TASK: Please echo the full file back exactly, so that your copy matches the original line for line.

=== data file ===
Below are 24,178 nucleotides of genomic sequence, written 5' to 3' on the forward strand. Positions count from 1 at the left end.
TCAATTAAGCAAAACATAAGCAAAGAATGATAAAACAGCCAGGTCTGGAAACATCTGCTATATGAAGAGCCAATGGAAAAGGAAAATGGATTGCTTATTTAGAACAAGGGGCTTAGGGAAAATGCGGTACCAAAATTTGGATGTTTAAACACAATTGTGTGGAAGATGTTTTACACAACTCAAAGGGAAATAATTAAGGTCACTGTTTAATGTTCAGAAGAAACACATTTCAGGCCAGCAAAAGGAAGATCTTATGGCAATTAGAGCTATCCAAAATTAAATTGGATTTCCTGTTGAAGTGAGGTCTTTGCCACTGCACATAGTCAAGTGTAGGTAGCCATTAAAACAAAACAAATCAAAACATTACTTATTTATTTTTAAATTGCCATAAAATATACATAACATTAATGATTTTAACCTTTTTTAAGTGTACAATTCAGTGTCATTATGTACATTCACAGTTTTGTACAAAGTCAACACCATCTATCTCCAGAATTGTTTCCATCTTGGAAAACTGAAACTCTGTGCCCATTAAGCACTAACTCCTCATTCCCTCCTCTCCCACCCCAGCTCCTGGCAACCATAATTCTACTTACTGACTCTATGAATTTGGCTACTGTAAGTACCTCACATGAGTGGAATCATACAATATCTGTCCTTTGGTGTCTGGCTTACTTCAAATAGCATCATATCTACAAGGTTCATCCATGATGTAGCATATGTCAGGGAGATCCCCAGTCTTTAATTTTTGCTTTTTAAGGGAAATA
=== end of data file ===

Below are 24,178 nucleotides of genomic sequence, written 5' to 3' on the forward strand. Positions count from 1 at the left end.
TCAATTAAGCAAAACATAAGCAAAGAATGATAAAACAGCCAGGTCTGGAAACATCTGCTATATGAAGAGCCAATGGAAAAGGAAAATGGATTGCTTATTTAGAACAAGGGGCTTAGGGAAAATGCGGTACCAAAATTTGGATGTTTAAACACAATTGTGTGGAAGATGTTTTACACAACTCAAAGGGAAATAATTAAGGTCACTGTTTAATGTTCAGAAGAAACACATTTCAGGCCAGCAAAAGGAAGATCTTATGGCAATTAGAGCTATCCAAAATTAAATTGGATTTCCTGTTGAAGTGAGGTCTTTGCCACTGCACATAGTCAAGTGTAGGTAGCCATTAAAACAAAACAAATCAAAACATTACTTATTTATTTTTAAATTGCCATAAAATATACATAACATTAATGATTTTAACCTTTTTTAAGTGTACAATTCAGTGTCATTATGTACATTCACAGTTTTGTACAAAGTCAACACCATCTATCTCCAGAATTGTTTCCATCTTGGAAAACTGAAACTCTGTGCCCATTAAGCACTAACTCCTCATTCCCTCCTCTCCCACCCCAGCTCCTGGCAACCATAATTCTACTTACTGACTCTATGAATTTGGCTACTGTAAGTACCTCACATGAGTGGAATCATACAATATCTGTCCTTTGGTGTCTGGCTTACTTCAAATAGCATCATATCTACAAGGTTCATCCATGATGTAGCATATGTCAGGGAGATCCCCAGTCTTTAATTTTTGCTTTTTAAGGGAAATA